On International Volunteer Day 2014, we reflect on the interdependence of service and leadership.
The word “volunteer” has lost some of its luster in recent years, and that’s unfortunate. In a world where nearly every culture celebrates selflessness and caring for others, it seems only fitting that influential organizations should incorporate service into leadership development. IBM takes this commitment several steps further – not only by integrating citizenship and service into the company’s overall business strategy, but by enabling other companies to participate in IBM’s Culture of Service, and standing as a global example of how a values-driven organization can affect meaningful and sustainable change.
To volunteer is to contribute value by giving of one’s self. And when what one gives – time, talent, innovative technologies – has the power to transform its recipient, one does more than simply serve. Deploying cloud and mobile technologies to coordinate disaster relief & recovery or enable management of essential public health issues saves lives. Developing data analytics solutions that make timely transportation possible amid the crushing populations of growing cities moves economies from second-rate to world class. Connecting people – to information, to their governments and to each other – allows us to aggregate our intelligence to preserve our humanity. A culture of service inspires the desire to serve, and provides the opportunities and tools that make service possible.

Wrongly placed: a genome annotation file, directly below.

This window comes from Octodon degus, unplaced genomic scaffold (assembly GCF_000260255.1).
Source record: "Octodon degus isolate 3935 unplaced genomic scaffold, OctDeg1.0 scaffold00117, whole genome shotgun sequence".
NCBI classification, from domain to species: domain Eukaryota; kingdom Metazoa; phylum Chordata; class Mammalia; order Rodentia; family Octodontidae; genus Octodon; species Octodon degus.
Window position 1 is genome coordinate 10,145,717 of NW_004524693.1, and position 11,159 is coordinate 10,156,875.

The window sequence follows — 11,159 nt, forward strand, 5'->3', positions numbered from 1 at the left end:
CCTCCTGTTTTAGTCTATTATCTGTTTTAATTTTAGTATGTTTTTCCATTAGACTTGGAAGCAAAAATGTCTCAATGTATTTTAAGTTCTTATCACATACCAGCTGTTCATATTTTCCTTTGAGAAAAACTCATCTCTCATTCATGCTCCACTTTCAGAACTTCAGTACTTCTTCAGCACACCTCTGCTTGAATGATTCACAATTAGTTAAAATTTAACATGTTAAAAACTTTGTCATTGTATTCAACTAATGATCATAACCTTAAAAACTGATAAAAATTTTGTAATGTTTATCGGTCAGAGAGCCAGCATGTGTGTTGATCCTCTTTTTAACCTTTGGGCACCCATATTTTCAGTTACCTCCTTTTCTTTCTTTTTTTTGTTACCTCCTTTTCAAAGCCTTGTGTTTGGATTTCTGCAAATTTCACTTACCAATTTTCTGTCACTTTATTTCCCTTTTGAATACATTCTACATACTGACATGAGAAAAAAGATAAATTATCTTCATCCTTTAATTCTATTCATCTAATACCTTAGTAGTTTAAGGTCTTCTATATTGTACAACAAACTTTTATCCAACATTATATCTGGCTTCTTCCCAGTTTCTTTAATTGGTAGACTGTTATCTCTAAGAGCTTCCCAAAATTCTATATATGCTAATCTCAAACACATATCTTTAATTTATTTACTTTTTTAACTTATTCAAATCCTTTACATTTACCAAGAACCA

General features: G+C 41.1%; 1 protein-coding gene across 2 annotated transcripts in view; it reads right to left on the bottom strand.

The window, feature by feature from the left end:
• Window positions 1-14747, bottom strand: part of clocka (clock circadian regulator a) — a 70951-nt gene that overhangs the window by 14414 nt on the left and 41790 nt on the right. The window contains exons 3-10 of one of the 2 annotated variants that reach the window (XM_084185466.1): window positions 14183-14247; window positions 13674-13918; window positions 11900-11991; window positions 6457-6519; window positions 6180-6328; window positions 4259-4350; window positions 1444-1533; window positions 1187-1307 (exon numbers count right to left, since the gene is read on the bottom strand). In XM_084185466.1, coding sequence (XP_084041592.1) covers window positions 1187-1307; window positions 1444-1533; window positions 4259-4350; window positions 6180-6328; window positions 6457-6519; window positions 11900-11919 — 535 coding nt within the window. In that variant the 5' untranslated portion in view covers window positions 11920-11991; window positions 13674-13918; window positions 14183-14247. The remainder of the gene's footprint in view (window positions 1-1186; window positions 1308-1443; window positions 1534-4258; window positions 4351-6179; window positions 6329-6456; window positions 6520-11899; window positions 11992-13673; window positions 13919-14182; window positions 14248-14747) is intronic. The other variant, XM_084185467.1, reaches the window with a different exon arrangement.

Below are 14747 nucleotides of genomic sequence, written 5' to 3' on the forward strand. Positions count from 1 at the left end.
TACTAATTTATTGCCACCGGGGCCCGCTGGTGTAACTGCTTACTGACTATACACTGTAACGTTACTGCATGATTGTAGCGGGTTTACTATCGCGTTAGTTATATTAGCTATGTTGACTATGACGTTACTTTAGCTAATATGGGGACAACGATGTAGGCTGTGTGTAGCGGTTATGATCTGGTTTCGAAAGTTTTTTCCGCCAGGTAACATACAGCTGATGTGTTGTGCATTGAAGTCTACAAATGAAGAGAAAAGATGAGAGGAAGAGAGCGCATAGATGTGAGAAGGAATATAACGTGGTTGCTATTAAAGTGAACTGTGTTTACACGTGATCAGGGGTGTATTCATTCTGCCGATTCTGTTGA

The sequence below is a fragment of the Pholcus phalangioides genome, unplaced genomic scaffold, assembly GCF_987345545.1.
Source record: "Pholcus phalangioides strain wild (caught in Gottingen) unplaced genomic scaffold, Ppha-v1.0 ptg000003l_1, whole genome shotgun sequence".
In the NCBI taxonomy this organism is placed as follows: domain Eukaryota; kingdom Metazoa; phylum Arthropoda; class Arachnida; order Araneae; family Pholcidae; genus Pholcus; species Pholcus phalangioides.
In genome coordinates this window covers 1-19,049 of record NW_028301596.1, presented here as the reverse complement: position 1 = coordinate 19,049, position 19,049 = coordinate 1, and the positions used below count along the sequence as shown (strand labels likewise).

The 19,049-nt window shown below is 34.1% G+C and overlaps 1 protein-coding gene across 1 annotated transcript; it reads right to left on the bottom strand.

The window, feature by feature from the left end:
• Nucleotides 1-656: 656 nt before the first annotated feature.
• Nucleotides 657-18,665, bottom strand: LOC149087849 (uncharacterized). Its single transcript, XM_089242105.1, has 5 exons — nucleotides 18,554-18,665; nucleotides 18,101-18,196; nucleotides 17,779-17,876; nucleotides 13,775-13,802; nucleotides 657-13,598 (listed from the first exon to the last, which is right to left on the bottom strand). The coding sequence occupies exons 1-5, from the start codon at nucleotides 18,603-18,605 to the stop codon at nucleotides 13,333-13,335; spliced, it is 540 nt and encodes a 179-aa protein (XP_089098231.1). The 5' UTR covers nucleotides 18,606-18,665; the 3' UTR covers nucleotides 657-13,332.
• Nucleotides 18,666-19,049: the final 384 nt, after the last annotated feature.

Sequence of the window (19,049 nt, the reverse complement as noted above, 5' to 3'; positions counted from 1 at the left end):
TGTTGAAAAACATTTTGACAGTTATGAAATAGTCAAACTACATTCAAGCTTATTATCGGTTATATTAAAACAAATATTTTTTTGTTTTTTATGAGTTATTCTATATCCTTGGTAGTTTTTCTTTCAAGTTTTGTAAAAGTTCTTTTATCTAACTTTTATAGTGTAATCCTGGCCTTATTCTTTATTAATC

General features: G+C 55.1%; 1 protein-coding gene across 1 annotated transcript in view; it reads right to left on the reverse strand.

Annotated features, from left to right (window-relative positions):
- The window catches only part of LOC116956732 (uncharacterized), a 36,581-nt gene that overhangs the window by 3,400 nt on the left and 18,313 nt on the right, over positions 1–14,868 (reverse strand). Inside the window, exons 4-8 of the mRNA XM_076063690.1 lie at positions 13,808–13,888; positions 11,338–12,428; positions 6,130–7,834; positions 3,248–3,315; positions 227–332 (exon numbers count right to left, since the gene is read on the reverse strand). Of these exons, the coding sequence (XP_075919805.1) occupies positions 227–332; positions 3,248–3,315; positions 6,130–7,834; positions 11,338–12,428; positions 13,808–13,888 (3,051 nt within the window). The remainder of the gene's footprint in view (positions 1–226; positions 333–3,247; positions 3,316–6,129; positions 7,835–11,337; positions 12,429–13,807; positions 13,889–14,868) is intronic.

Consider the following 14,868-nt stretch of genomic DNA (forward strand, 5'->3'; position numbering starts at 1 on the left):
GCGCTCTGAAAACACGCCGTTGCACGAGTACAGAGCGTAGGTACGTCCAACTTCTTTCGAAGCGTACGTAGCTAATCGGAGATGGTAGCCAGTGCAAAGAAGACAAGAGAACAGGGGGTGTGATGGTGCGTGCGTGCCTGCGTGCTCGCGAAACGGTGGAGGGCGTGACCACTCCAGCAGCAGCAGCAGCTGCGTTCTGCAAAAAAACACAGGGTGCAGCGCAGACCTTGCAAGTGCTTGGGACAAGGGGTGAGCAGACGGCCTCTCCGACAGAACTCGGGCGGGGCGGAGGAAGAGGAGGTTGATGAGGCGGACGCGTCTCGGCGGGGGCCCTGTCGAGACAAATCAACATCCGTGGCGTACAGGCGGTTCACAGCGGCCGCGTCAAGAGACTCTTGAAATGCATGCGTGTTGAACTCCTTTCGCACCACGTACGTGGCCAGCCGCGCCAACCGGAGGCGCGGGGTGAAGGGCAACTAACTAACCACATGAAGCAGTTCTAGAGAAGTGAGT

After launching its first P-TECH school (the Norwalk Early College Academy) this fall, the State of Connecticut plans to open two additional schools in time for the next academic year. Why the rush? Because Connecticut Governor Dannel P. Malloy understands the urgent need to provide a navigable pathway from high school to college and career for his state’s young people. P-TECH already is doing that in New York City, across New York State and in Chicago, and now communities in New London and Windham, Connecticut will benefit from IBM’s innovative reinvention of American education.
Connecticut’s announcement of two new Early College Opportunity programs based on the IBM P-TECH model comes on the heels of IBM’s release of an updated P-TECH Playbook designed to guide the development of these and future P-TECH schools. The Playbook offers case studies, “best practices” and other resources to help school districts, higher education institutions and corporate sponsors form the public-private partnerships that are essential to connecting education to jobs. By following the Playbook, such cross-sector partnerships will be able to develop the academically rigorous and economically relevant workplace skills curricula that characterize P-TECH schools. These open-admissions schools work within existing budgets to close the gap between college and employment preparedness and the real-world, global demands of the 21st Century.